Understanding the One-Shot Johnson & Johnson COVID-19 Vaccine

April 2, 2021

Vaccine Vial w Virus Behind

Since the first COVID-19 vaccines became available, healthcare professionals, community workers, and politicians alike have been urging anyone eligible for a vaccine to get one. With cases still circulating in the U.S. and new variants threatening to worsen conditions, mass vaccination appears to be the best way out of the pandemic. 

There are currently three COVID-19 vaccines Moderna, Pfizer, and Johnson & Johnson (J&J), approved through Emergency Use Authorization (EUA) in the United States. So far, over 2.3 million total vaccines have been administered in the country as of April 27, 2021.The most recently approved vaccine, the Johnson & Johnson (Janssen) vaccine, was approved on February 27th, 2021, for all adults (18+).

But first things first…

What happened recently with the J&J vaccine? On April 13, the Food and Drug Administration (FDA) and Centers for Disease Control and Prevention (CDC) recommended a pause in the use of the J&J vaccine after reports of a rare and serious kind of blood clot combined with low blood platelet counts (now referred to as thrombosis with thrombocytopenia syndrome, or TTS) that emerged in patients in the days and weeks following vaccination. On April 23, the Advisory Committee on Immunization Practices (ACIP) met to review these cases and discuss the vaccine and, after careful review, voted to lift the pause and recommend resumed use of the vaccine, noting that the vaccine’s benefits still far outweigh the risk of a rare side effect like TTS. Only 15 reports of TTS have been reported out of the nearly 8 million doses of J&J vaccine administered – a less than 2-in-a-million risk. Comparatively, the risk of developing blood clots from COVID-19 illness is 165,000 per million cases. 

So what happens next? A warning label will be added to the FDA’s fact sheet given to patients before their vaccine alerting to the potential risk. For most people, getting the first available COVID-19 vaccine is the best thing you can do to safeguard your health. Concerned patients can talk to their doctor to determine which vaccine is best for them. If you start experiencing severe headache, abdominal pain, leg pain, or shortness of breath within three weeks after receiving a J&J vaccine, you should contact your healthcare provider. The blood clots are treatable.

The bottom line? The initial pause and resulting safety review is a clear sign that the vaccine safety monitoring systems in the U.S. are working very well, and that safety is a top priority.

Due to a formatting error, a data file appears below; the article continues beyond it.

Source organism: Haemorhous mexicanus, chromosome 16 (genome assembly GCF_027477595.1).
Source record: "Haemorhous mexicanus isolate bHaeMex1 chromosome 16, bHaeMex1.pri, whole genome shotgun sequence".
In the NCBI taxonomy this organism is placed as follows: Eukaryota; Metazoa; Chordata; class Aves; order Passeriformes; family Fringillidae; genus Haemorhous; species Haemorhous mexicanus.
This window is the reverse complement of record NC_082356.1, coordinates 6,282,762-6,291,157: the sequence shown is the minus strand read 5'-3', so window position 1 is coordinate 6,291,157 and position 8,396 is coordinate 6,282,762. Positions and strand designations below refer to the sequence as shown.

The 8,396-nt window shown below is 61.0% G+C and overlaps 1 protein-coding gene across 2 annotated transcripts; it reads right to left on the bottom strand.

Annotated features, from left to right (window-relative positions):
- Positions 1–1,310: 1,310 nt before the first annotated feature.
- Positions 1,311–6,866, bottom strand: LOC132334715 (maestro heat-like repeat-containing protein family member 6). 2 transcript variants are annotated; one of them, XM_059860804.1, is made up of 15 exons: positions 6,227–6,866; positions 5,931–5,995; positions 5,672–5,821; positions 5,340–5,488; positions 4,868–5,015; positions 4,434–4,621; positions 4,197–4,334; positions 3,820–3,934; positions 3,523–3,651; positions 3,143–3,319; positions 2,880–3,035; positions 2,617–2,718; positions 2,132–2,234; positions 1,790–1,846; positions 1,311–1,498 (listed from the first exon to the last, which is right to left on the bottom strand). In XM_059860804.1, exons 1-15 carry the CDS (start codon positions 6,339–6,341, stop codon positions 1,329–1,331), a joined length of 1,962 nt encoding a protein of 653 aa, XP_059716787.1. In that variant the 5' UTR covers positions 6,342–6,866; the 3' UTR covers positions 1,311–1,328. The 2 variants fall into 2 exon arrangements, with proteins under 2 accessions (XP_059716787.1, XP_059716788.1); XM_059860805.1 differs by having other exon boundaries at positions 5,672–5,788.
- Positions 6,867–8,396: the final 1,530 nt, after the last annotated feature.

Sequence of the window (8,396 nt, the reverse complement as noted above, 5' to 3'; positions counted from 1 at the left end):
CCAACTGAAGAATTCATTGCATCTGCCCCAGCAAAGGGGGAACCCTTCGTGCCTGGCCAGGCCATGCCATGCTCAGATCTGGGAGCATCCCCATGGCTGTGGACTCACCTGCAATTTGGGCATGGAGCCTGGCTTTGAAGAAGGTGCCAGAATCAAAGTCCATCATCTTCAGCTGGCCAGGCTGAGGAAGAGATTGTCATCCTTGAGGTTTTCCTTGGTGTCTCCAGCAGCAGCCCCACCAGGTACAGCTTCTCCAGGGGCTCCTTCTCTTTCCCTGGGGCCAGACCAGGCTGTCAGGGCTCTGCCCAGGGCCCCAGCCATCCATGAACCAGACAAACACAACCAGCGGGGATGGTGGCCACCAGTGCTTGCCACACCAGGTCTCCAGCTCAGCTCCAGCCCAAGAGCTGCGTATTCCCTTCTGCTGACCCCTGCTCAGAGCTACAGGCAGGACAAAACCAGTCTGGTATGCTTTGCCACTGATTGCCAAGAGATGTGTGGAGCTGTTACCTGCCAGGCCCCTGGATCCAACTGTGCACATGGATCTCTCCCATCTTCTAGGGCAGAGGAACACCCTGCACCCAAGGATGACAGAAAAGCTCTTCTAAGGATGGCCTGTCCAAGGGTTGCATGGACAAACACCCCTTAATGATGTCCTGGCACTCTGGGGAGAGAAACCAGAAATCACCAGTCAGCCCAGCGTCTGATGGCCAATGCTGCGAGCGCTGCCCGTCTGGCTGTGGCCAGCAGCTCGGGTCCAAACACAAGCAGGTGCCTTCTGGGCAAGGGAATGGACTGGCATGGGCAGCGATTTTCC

So, how does the J&J vaccine work, and how is it different (and similar) to the other vaccines available? In this post, we break down how the J&J vaccine works in the body and answer some common questions about the vaccine. 

How was the J&J vaccine researched?

The J&J vaccine had to complete the same research protocol and steps that are required for all routine vaccines before it applied for EUA from the Food and Drug Administration (FDA). There were 43,783 participants in the randomized, double-blind, placebo-controlled phase 3 clinical trial for the J&J vaccine. This means that participants were randomly sorted into two groups: the group that received the vaccine and a second group that received a saline (saltwater) injection instead. The research study was double-blind so neither the researchers nor the participants knew who was in which group; this helped prevent bias in the study results. After vaccination, both the placebo group and the vaccination group were followed to measure symptomatic cases of COVID-19. 

Who was included in the J&J vaccine trials?

The J&J research team strived to include a diverse population in terms of sex, age, and racial and ethnic identity in their study. The vaccine was tested across three continents and in 8 countries including the United States (44% of participants). Both males and females were included in the vaccine trials (54.9% male, 45.0% female). The vaccine was tested and proven to be effective in many different age groups: 66.5% of participants were 18-59 years old and 33.5% of participants were 60+ years old or older. And 41% of participants had chronic conditions that put them at higher risk for severe COVID-19.

In the U.S., the J&J trials included a racially and ethnically diverse group of participants that reflected the country’s population. Among these participants, 74% were White, 15% were Hispanic and/ or Latinx, 13% were Black/African American, 6% were Asian, and 1% were Native American.

How does the J&J vaccine work?

When an unvaccinated person is infected with COVID-19, the immune system recognizes the virus as a foreign invader and works to get rid of it by creating antibodies, which can recognize and destroy the virus. The immune system is then able to remember the virus and attack it if it ever encounters it again in the future. Vaccines work the same way, but provide immune protection without someone getting sick with the real virus first. Most antibodies made by the immune system for the COVID-19 virus recognize the spike (S) protein on the outside of the COVID-19 virus. This fact led scientists to ask: what if we can introduce the body to the S protein without actually exposing the body to the virus?

Image 1: How COVID-19 vaccines work in the body

This is precisely what all three vaccines do – deliver instructions into the body to prompt it to create the S protein.

While the J&J vaccine works similarly to the Pfizer and Moderna vaccines, it uses a slightly different mechanism for delivering the S protein instructions; whereas the Pfizer and Modern vaccines use mRNA, the J&J vaccine uses a viral vector. The vaccine uses an inactivated adenovirus vector to deliver the instructions for building the S protein into the body (See Image 1, step 1). The adenovirus vector is similar to the virus that causes the common cold, but it is modified, meaning it can’t replicate in the body or cause illness.